Dive Sites of the Central Similan Islands

Dive sites of the Central Similan Islands
Central Similan dive Sites

 

Deep Six –

 

“A large arch at around 22 – 24 meters on the western side will bring you into a maze of smaller swim throughs…(more) – Photos – Map

 

West of Eden –

 

“Sloping reef with coral heads and large rocks – a great afternoon dive …(more) – Photos – Map

 

East of Eden –

 

“The most famous of all the Reef on the Similans – Lush soft corals, friendly Moray Eels and more…(more) – Photos – Map

 

Anita’s Reef –

 

“Famous drift dive that transits 3 different ecosystems, and does a full 180 turn… (more) – Photos – Map

 

Honeymoon Bay –

 

The perfect night Dive (more)

 

 

As with all dive sites in the Similan Isiands, it is strongly recommended that you go with only registered and reputable dive operations, carry suitable travel insurance that covers diving accidents and evacuations as well as trip cancellations insurance due to the potentially erratic weather conditions.

 

In March and April 2010 the Similan Islands suffered from a naturally occurring event called the Reverse Indian Ocean Dipole. This is very similar the “La Nina” that changes water temperatures and currents in the Pacific ocean. In this case, the water temperatures in the entire Andaman Sea were raised between 2 or 3 degrees above median. This was enough to damage the living corals in shallower sites and those with limited tidal interchange. On the Western facing side of the Similan National Park, the affect on the sites was minimal. On the shallow sloping reefs of the Eastern side , there was a more noticeable impact on the corals. His has caused some bleaching, and on two of this sites a – a noticeable impact. The National Park system shut down several sites throughout the Andaman region to protect the reefs from potential human impact (diving, snorkeling and fishing). These sites are already showing regrowth and at least two of the sites have re-opened at this time.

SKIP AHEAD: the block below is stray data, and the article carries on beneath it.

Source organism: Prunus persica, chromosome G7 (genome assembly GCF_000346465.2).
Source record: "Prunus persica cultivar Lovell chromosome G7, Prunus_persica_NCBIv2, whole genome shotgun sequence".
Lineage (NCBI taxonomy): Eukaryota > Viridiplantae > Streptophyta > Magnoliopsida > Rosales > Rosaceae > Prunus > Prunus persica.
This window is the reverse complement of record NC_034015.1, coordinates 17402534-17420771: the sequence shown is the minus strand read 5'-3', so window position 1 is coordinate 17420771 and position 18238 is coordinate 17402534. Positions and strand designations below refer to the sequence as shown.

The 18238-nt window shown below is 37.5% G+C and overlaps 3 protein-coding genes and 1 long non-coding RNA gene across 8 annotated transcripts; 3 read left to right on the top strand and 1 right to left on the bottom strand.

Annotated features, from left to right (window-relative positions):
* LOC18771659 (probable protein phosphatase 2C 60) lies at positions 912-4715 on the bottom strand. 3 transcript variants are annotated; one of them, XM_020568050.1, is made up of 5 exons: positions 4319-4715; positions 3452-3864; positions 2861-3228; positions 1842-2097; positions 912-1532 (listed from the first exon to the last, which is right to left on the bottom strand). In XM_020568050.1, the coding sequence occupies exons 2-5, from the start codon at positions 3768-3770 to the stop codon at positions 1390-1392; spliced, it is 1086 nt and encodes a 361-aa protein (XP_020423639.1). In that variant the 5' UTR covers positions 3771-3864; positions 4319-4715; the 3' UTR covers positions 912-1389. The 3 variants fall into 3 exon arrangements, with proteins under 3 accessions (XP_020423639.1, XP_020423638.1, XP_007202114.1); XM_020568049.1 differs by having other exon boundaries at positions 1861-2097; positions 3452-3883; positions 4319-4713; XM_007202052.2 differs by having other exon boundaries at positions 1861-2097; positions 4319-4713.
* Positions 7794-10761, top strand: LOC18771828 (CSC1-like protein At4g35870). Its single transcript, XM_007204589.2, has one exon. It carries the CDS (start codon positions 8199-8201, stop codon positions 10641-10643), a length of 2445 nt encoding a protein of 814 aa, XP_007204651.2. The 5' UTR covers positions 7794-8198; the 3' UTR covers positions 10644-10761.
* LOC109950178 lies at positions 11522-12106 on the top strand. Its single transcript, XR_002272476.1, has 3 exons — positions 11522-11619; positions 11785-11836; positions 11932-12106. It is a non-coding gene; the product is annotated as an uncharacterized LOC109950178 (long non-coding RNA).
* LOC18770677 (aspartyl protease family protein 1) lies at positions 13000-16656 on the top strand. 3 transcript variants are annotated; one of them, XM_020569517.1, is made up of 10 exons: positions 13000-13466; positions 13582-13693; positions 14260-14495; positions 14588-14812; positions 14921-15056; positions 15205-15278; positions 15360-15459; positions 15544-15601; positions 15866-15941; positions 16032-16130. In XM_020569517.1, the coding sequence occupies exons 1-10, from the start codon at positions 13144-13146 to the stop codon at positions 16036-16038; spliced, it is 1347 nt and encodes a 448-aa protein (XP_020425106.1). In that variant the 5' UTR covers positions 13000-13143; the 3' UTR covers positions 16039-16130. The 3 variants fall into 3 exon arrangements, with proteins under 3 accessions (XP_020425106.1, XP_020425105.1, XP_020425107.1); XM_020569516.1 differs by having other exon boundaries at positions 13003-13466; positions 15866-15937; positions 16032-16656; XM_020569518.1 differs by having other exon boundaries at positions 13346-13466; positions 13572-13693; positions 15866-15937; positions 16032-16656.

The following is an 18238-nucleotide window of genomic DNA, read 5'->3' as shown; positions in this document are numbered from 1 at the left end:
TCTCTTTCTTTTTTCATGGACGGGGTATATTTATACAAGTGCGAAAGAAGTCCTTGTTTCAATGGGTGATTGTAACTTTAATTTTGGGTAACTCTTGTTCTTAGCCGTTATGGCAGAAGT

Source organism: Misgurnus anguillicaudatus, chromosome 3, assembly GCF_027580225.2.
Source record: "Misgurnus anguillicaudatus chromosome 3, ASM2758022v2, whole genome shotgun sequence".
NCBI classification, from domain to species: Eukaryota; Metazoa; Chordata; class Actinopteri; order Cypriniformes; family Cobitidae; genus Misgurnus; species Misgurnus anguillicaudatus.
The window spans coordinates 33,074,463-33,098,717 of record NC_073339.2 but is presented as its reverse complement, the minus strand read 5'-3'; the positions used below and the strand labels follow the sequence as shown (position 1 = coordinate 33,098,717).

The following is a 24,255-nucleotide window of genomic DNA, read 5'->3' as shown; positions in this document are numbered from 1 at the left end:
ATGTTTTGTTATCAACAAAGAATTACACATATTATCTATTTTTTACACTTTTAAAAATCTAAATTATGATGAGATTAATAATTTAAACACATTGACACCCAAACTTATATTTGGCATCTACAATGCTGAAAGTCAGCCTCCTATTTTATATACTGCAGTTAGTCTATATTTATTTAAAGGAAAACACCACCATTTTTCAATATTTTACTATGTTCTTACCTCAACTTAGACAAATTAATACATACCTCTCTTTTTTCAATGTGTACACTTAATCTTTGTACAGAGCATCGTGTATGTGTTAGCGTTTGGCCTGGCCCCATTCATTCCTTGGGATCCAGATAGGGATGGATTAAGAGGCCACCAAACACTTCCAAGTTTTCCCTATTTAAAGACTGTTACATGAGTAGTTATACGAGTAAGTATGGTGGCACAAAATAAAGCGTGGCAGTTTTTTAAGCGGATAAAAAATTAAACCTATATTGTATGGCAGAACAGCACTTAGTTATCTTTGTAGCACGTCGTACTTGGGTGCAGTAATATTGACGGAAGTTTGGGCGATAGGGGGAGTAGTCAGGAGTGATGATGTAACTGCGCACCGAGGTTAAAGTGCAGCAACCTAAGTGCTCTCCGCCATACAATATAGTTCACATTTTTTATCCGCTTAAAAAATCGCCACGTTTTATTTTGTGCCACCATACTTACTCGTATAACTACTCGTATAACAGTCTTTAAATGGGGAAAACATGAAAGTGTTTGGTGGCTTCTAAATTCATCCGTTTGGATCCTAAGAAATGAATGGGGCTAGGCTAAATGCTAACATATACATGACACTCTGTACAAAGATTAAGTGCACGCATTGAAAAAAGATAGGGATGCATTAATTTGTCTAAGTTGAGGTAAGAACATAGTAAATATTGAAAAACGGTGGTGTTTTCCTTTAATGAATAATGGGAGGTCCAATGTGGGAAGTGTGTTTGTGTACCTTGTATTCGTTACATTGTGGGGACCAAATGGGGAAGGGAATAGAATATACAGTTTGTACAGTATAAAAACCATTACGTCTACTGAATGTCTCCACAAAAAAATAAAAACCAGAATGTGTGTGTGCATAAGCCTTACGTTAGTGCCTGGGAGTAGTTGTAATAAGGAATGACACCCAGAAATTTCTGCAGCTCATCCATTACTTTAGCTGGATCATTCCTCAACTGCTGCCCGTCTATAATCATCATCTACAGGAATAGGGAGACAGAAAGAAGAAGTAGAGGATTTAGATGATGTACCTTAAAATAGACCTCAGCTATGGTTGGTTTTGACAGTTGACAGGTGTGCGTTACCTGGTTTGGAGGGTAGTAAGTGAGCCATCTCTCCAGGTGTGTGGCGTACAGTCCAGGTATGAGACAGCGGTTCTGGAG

Plus understand that the bleaching is not the result of direct human impact, or over use. It is the results of vast climactic changes that are happening on our globe. The reefs are accustomed to these temperature changes and can easily adapt and regrow. They can not regrow from the damage done to them physically or chemically by inconsiderate divers and snorkelers.